H&M is one of the big fast fashion brands, but compared with the other brands that I've seen on the high street, are doing a lot more about their sustainability! It may be tiny steps, but at least it's in the right direction.  What other big high street brands do you see are active in bringing about sustainability to their supply chains?

Close the Loop 

Next week, H&M will be launching 16 new denim styles (ladies, men and kids) made from organic cotton and recycled cotton from the textiles collected in the Garment Collecting Initiative in H&M stores - some of you might remember that campaign, which collected 14,000 tonnes globally.  So, this is all about being part of the circular economy, something I discussed about in my Fashion Designers Do Good series. According to H&M, 

"H&M is able to use 20% recycled cotton from collected clothes, and is investing in new technology to increase this share without losing quality. H&M has a target to increase the number of garments made with at least 20% recycled fabric by 300% compared to 2014"
H&M Close the Loop

H&M Close the Loop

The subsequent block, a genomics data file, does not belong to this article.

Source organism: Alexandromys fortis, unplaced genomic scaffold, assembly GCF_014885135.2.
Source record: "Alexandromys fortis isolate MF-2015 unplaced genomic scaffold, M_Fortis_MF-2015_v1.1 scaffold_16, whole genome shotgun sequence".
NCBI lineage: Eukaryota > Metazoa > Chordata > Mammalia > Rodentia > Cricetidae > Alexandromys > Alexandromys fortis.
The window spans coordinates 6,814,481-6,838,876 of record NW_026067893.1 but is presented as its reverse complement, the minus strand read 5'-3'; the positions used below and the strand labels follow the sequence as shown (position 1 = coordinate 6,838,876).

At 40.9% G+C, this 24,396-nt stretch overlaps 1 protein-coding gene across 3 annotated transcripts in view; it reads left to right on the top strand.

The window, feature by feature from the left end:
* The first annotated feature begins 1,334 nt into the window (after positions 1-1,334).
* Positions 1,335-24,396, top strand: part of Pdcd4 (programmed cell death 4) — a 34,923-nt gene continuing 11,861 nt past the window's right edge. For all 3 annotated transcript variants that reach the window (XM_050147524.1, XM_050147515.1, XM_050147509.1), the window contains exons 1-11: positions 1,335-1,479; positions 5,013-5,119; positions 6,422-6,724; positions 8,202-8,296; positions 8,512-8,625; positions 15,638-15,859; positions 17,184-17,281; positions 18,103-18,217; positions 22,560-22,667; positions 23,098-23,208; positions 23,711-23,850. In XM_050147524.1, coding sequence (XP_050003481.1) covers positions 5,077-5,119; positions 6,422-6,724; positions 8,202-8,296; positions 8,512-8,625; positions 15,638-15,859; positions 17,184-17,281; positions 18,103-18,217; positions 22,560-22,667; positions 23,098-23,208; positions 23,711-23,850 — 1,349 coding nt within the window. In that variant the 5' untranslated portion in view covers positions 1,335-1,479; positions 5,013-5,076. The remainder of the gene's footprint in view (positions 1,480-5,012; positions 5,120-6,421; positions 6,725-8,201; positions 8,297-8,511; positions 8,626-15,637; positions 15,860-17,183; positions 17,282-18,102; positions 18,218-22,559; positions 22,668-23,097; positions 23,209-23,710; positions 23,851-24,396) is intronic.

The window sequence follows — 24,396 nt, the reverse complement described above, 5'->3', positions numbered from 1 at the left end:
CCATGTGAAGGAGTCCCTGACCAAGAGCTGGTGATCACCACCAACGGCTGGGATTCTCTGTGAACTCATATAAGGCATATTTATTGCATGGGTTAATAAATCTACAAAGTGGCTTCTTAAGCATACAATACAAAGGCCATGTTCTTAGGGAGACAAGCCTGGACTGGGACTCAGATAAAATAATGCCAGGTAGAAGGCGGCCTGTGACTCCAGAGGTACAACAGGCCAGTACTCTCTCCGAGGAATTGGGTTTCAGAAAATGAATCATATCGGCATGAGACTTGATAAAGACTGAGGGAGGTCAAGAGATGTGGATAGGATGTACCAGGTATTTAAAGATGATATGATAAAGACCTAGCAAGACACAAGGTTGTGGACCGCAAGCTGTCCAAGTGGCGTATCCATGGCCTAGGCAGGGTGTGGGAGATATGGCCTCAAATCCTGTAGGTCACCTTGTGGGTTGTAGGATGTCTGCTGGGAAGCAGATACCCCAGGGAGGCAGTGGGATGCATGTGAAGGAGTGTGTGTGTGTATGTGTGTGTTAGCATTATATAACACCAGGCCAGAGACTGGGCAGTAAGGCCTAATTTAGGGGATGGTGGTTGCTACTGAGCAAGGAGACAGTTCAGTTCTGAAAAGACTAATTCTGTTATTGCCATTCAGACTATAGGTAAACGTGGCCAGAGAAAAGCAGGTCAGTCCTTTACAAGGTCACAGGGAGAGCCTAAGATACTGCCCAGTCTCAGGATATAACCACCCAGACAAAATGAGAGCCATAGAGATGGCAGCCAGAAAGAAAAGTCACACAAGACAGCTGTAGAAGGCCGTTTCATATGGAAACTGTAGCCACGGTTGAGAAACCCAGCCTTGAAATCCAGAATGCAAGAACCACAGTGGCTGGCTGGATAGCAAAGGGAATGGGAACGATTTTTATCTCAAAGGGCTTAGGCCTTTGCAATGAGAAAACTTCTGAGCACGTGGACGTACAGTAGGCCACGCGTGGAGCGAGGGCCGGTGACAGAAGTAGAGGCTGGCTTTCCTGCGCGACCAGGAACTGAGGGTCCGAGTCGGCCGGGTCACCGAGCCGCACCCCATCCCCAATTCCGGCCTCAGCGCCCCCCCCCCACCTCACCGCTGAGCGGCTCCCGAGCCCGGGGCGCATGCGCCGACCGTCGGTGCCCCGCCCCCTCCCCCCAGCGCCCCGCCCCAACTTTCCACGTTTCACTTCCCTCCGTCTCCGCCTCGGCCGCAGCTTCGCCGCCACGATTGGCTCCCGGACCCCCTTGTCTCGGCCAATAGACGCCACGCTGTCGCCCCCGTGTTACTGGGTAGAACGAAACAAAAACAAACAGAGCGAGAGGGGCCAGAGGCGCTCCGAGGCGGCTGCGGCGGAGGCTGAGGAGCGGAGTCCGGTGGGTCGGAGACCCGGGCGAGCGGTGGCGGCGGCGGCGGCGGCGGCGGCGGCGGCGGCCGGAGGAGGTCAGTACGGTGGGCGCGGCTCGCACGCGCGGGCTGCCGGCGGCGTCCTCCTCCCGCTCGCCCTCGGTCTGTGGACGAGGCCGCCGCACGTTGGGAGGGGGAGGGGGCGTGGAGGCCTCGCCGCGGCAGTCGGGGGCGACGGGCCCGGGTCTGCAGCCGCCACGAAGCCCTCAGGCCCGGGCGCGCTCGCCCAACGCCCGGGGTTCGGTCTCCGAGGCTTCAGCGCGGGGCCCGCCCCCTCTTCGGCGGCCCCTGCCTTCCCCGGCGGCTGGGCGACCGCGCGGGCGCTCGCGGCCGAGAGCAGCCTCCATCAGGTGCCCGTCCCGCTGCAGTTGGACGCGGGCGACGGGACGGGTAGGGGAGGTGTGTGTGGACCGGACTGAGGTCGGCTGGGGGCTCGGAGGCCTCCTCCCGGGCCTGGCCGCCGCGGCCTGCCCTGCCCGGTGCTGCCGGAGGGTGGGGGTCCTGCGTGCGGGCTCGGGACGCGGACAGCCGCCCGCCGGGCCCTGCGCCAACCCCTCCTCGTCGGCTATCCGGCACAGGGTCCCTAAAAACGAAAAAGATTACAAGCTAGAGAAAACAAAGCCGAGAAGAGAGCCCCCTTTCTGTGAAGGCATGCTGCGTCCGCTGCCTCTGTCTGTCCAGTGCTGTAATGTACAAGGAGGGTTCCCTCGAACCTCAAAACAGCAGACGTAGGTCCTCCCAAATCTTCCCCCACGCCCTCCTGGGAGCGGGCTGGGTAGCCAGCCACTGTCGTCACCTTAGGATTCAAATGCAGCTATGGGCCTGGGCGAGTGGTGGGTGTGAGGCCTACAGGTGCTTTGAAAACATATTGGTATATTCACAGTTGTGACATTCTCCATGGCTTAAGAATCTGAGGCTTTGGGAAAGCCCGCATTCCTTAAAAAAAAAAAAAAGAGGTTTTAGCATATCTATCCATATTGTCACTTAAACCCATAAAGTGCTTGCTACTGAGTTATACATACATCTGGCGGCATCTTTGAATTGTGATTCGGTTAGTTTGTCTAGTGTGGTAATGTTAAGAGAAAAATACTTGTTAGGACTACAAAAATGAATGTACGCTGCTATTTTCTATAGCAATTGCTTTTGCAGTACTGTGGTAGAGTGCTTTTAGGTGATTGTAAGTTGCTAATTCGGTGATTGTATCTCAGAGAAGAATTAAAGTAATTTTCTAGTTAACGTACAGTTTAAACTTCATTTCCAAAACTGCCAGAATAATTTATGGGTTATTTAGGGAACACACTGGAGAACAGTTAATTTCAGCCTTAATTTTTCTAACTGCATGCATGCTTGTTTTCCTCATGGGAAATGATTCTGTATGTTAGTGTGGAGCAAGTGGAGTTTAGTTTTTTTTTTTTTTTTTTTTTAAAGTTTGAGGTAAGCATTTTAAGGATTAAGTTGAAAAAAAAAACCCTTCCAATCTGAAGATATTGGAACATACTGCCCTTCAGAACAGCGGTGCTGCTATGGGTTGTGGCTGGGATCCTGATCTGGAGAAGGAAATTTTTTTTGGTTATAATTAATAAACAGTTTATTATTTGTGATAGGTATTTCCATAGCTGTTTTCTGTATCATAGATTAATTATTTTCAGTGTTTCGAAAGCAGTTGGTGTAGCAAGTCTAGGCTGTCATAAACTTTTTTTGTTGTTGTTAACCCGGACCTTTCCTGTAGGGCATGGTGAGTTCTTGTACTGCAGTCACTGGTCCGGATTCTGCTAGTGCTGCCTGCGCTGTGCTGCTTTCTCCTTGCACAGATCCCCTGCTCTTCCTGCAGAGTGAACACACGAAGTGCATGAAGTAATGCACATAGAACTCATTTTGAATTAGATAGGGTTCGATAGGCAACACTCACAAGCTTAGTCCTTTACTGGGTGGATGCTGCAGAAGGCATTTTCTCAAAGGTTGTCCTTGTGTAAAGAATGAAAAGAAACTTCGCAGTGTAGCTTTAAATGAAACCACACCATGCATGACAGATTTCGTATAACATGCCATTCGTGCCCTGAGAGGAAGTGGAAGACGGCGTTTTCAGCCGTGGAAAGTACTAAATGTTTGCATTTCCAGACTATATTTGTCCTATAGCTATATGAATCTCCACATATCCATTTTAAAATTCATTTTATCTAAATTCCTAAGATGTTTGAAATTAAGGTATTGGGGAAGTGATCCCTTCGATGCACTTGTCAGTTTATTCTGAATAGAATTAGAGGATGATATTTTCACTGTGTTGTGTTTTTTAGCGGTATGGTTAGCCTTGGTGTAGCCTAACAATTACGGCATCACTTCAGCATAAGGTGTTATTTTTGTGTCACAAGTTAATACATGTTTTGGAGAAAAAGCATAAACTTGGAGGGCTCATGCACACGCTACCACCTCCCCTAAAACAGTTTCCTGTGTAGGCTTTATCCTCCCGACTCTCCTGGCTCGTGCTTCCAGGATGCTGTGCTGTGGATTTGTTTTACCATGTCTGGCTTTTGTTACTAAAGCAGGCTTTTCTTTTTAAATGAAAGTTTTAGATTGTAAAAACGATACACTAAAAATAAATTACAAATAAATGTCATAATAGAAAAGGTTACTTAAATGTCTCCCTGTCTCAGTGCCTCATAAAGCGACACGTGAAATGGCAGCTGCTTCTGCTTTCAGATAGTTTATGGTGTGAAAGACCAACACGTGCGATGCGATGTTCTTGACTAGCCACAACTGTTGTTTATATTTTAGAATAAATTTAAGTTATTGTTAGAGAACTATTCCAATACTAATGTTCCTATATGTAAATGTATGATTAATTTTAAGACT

As part of the launch, H&M in Singapore has collaborated with a group of LASALLE students to takeover a window display at their flagship store and decorate it with recycled denim - it's part of their awareness campaign to highlight the importance of fashion sustainability. The installation will be from 3 - 29th September. 

H&M Close the Loop

H&M Close the Loop

Disclaimer - I was not compensated for this post. All views are my own. 

Back to School

Sorry for not blogging much lately. I signed up to study supply chain management and sustainable fashion at Taftc. Although it was a 2 day course, the assignment is a tough one. Well, for me anyway! I haven't done homework in ages, and to have to do it again is making my mind reel. On top of that, we have to a presentation of the work we did. So, wish me luck.

Fix It Friday - Fix Your Jeans!

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Fix It Friday - Fix Your Jeans!
Yes, it's happening next week on the 28th August, 7pm at the Prototyping Lab. So if you have jeans you want to fix, and you don't want that torn look, sign up at the link below (or email and reserve your slot :-)

Fashion Revolution - Clothes Swap!

Fashion Revolution - Clothes Swap!
I haven't been writing much but that's because I'm busy preparing for a clothes swap happening on the 5th September, 4 - 6pm. Mark your calendars, everyone!